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InFARMation: Racial and Food Justice Series

September 29, 2020 @ 6:30 pm - 8:00 pm

Equitable Food Access: Hear from Farmers in the Field

A common frustration for every small, sustainable farmer is the reckoning between the low wages and long hours it takes and the high cost of the food produced. A cost that is unobtainable by those most in need in our community or even the farmer themselves. Join us Tuesday to hear from Indigenous and Black farmers who’ve come up with creative and successful solutions to make a livable wage while also ensuring they can support and feed their community. What have been their challenges, successes, and failures? This is an opportunity for the farming community at large to listen and learn from the experience of Black and Indigenous farmers dedicated to serving their community. And a chance for all of us to leverage our resources to support these creative solutions.

Speakers for the evening:

Michelle Week, Good Rain Farm

x̌ast sq̓it (hast squeit) translates to Good Rain in the traditional language of the sngaytskstx (Sinixt) the Arrow Lakes Peoples. Farm Founder Michelle is of Sinixt ancestry. Good Rain Farm has two sites located in Camas, WA and Gresham, OR.

“The Farm has always held food sovereignty, empowerment, concern for community and honorable stewardship of the land as our founding principles. At x̌ast sq̓it Farm we explore our relationship with this land, we decolonize and question our notions of ‘food” and ‘nourishment’. To better serve our community and insure inclusivity the farm celebrates our diversity, through highlighting this endangered native language, cousin to all the tribes of the Pacific Northwest. This language so muddied by Chinook Jargon and often used so casually that residents of the PNW forget that some common day words and names are remnants of a displaced people. We begin conversation, build awareness, and look forward to a Good Rain that will feed our ecosystems, community and self.”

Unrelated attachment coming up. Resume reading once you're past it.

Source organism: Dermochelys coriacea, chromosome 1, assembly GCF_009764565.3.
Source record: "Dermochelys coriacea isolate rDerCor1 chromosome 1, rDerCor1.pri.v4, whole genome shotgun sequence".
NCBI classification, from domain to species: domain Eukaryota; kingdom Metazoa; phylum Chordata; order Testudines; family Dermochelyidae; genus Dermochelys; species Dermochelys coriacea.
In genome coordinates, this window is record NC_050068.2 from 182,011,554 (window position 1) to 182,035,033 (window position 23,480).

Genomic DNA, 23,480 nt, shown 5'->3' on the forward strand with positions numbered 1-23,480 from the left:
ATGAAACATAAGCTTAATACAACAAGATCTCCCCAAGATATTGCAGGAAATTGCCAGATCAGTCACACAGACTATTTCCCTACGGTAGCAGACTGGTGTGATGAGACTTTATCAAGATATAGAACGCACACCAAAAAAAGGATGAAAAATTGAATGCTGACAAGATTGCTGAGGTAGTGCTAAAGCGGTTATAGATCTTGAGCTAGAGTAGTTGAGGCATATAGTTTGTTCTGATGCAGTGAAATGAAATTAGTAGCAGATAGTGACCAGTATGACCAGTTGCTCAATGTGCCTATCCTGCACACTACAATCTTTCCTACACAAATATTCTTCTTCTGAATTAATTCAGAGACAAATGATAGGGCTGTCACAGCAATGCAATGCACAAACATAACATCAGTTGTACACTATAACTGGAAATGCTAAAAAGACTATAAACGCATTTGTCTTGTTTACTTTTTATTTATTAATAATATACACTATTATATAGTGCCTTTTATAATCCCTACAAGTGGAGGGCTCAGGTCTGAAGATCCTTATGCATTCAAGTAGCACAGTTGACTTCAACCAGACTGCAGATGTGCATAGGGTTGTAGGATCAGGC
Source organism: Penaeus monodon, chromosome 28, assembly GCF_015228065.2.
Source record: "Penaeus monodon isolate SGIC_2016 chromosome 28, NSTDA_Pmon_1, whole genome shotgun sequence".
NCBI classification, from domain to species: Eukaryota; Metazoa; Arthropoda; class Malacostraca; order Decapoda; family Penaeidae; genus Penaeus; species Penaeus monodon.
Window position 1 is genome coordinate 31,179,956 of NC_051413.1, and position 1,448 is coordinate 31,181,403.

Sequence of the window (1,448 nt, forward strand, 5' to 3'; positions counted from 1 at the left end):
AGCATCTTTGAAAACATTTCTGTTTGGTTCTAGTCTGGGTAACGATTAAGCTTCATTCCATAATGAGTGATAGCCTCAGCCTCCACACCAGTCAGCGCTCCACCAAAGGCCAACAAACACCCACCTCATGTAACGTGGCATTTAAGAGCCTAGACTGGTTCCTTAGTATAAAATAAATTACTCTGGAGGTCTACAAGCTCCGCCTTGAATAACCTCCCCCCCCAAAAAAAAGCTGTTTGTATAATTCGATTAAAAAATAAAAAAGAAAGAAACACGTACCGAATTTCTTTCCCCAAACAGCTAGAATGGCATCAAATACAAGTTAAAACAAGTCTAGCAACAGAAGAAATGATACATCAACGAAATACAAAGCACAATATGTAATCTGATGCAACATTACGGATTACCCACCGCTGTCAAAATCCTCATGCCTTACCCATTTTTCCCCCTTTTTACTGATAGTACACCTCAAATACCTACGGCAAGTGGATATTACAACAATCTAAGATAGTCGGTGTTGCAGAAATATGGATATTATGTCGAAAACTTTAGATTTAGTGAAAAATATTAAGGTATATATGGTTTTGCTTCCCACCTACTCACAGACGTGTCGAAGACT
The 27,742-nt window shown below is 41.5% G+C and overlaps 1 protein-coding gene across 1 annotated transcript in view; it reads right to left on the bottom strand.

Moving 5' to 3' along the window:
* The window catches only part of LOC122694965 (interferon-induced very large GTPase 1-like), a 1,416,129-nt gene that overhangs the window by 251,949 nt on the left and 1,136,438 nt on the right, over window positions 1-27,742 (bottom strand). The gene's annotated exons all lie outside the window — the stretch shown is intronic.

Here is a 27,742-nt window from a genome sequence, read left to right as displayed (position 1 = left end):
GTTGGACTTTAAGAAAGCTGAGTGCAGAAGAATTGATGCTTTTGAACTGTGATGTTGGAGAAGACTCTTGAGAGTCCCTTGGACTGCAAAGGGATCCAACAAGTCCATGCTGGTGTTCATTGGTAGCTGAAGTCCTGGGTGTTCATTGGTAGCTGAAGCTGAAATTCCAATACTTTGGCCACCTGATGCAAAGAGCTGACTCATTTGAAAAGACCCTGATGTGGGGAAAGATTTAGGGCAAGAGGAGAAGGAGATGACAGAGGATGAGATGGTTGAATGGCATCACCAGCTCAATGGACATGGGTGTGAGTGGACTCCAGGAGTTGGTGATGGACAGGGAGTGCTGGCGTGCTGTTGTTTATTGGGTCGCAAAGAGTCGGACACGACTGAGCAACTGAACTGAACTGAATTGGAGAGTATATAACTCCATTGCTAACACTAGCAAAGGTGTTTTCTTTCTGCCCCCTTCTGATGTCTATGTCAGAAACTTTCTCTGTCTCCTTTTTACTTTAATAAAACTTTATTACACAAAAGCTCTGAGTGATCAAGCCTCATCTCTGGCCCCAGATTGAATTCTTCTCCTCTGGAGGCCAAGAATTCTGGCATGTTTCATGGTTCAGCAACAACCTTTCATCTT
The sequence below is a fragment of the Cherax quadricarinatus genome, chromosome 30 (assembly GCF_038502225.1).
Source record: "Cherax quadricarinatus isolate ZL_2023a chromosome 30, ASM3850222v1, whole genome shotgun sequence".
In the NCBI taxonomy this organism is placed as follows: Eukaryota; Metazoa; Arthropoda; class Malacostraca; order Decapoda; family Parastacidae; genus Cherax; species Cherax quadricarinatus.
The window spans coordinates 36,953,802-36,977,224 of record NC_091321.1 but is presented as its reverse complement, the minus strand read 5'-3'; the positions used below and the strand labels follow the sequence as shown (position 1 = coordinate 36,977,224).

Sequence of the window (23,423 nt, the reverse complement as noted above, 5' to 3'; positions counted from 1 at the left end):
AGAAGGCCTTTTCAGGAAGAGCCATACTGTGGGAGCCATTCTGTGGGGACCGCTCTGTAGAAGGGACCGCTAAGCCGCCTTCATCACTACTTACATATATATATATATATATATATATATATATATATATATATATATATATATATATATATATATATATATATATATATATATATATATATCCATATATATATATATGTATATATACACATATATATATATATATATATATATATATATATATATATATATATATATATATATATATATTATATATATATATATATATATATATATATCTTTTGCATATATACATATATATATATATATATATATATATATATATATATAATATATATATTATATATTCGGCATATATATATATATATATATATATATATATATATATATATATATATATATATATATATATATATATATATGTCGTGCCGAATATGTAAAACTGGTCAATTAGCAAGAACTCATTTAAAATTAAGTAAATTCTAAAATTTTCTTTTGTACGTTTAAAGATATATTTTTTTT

Malcolm Hoover, Black Futures Farm

Malcolm is the Co-Director of Black Futures Farm which is located in SE Portland. The farm is a group of Black identified/Diasporic and Continental African people working together, growing food and community.

“Our aim is to implement the best methods of growing food, taking the best of what we can from our ancestral practices while being a part of innovation. We are Black people determined to be self sufficient, self reliant, cooperative, and prosperous – food sovereignty for Black people is a crucial step in that journey. We are using agriculture and farming to organize and grow community, because asserting control over our own food systems is a basic step in self determination. We are also Futurists in that we are working to create a  world  where healthy, delicious food is accessible to everyone.”

Spring Alaska Schreiner, Sakari Botanicals

“My name is Upingakraq (time when the ice breaks) Spring Alaska Schreiner is the owner and Principal Ecologist-Indigenous Agriculturalist managing all things glorious on our farm related to growing, giving, teaching and keeping our beautiful farm in order.  Born and raised in Valdez, Alaska and the daughter of Chief Helmer J. Olson of the Valdez Native Tribe.  Inupiaq lineage allows a unique/diverse cultural perspective of use of historical food systems ranging from Alaska to Oregon and regional tribal lands on Turtle Island.”

Sakari Botanicals is located in Tumalo, Oregon. The farm works in collaboration with the Central Oregon Seed Exchange as a unique Deschutes County based cold climate seed bank, offering free seed and agricultural education to the public. They also host Sakari Botanicals, a Value Added Product culinary and healing tribal business. They specialize in growing Native American Tribal Foods, offering technical assistance, classes, implementing research-based tribal seed production, and contract and wholesale growing.

RSVP – https://friendsoffamilyfarmers.salsalabs.org/infarmationfarmersinthefield


September 29, 2020
6:30 pm - 8:00 pm